Your film writing, I think, is an extension of your documentaries, and vice versa. You have pursued the same set of concerns and questions in both. Most interestingly, you are one film critic who actually dismissed what you wrote earlier; for instance, in your first book, Theory of Film Practice. That is something very rare.
I have the feeling that my first three-and-a-half books were written by somebody else. They carry my name but I don’t share any of those fantasies now. I was an American boy who came to France and knew nothing about anything and thought that art for art’s sake was the ideal. And I had come to the country where art for art’s sake was invented.
But there was another aspect to that country of which I was totally unaware. For instance, the Algerian war. It took time for me to look around and understand what was going on. So, I think my first book was totally out of my head. My idea for a long time was that film was like opera and, in operas as I understood it, the libretto was just a pretext for music. And similarly, in film, the script was just a pretext for the form. This is precisely a global concept, because it takes the world as an abstraction. So, in the first stages of my film writing, abstraction was king. As a believer in the formalist avant-garde thing, I used to wonder whether the masses would be able to understand someone like Andy Warhol.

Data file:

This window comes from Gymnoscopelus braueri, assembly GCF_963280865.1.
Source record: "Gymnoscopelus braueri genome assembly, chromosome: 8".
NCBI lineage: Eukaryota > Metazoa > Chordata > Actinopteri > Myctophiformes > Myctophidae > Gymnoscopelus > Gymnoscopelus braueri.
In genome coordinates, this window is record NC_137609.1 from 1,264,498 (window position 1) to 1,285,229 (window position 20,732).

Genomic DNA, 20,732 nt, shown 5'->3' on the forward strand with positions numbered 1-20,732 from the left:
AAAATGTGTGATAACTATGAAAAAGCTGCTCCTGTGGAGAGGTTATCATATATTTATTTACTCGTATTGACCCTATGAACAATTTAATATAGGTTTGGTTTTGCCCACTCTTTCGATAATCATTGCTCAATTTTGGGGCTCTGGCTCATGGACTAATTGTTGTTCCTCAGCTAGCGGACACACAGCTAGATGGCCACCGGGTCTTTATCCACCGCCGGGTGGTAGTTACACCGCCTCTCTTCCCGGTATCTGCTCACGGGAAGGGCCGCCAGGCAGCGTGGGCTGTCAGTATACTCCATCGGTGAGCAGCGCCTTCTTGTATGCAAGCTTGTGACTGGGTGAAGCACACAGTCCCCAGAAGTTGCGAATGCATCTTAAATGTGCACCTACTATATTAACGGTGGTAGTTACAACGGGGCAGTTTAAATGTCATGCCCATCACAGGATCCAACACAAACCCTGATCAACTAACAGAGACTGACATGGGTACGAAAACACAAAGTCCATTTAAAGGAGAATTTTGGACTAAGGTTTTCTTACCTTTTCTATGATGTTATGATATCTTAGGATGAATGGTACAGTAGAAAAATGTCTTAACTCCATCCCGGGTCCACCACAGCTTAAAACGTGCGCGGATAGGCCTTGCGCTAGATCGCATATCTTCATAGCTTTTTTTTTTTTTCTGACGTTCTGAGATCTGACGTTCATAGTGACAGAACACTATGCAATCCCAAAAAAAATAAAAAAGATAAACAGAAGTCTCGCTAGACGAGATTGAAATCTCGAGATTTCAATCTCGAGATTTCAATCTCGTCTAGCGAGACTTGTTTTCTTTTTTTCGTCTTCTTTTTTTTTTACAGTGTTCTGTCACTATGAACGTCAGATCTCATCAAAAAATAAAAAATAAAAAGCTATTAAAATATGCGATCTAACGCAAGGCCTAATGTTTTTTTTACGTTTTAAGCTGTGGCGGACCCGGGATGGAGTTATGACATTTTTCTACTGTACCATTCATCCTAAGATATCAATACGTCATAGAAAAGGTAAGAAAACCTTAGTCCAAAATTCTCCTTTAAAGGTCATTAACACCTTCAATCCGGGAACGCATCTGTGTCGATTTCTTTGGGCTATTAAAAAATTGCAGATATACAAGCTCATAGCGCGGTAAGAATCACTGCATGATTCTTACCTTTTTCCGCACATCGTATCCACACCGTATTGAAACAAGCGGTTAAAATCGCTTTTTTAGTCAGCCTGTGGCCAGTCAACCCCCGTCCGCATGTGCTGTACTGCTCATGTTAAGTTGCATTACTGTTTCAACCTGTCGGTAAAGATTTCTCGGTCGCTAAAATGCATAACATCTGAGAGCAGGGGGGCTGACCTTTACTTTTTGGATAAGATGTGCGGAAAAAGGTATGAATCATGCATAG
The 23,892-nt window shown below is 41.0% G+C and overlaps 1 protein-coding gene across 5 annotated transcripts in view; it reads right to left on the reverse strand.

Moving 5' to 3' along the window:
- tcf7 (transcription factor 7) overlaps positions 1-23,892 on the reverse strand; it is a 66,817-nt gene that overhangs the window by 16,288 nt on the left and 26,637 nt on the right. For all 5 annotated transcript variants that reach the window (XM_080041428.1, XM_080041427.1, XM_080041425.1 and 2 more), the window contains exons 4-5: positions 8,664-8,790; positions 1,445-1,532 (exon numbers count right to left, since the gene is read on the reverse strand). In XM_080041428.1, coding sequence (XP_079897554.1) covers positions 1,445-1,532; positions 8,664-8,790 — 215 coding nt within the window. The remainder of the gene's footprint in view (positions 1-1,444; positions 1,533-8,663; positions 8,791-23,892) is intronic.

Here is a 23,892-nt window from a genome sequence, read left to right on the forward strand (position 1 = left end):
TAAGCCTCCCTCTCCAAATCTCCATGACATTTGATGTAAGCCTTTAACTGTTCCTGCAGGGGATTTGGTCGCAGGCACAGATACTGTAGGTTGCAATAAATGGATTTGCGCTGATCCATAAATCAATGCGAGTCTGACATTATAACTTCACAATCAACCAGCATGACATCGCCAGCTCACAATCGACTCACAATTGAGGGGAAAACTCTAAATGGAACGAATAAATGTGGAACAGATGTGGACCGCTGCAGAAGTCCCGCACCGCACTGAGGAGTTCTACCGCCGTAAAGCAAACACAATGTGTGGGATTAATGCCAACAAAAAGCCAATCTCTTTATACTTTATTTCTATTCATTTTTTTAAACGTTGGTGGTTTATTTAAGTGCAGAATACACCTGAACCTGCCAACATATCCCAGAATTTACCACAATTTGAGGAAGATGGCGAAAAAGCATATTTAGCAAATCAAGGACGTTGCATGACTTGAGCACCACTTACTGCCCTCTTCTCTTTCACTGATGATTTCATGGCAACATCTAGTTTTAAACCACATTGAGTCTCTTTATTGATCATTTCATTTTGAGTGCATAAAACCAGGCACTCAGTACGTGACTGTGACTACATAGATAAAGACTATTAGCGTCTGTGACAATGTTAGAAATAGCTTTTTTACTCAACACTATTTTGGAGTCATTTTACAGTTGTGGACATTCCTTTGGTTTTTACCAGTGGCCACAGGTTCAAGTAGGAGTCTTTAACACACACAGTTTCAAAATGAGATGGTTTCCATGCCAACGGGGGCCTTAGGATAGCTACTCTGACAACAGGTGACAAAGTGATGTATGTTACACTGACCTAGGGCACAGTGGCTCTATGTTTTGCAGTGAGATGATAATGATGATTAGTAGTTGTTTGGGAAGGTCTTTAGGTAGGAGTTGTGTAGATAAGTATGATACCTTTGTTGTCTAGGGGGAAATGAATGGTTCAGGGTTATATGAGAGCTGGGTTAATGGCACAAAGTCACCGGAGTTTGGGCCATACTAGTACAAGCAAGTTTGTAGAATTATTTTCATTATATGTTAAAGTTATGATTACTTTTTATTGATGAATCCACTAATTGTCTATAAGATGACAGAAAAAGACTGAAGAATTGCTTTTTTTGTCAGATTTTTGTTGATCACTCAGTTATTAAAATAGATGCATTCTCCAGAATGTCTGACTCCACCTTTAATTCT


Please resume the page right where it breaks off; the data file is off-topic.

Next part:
When did your ideas about film begin to change?
It happened in 1979 when I went back to the U.S. for two years to teach, mainly because the Left had lost the elections in France and I was depressed. I was in the Communist Party at that time, though I held on to my formalist ideas. There, I met people who were critical about that, particularly the feminists. The feminists had a huge impact on me, not just politically, but also on my thinking about films. They were basically concerned about content, about what the film was about. That opened my eyes. I came back to France and since then have written a great deal in that direction. For instance, I published a book with a feminist friend of mine (Geneviève Sellier) about gender relationships in classical French cinema from 1930 to 1956 (The Battle of the Sexes in French Cinema), which has just been translated into English.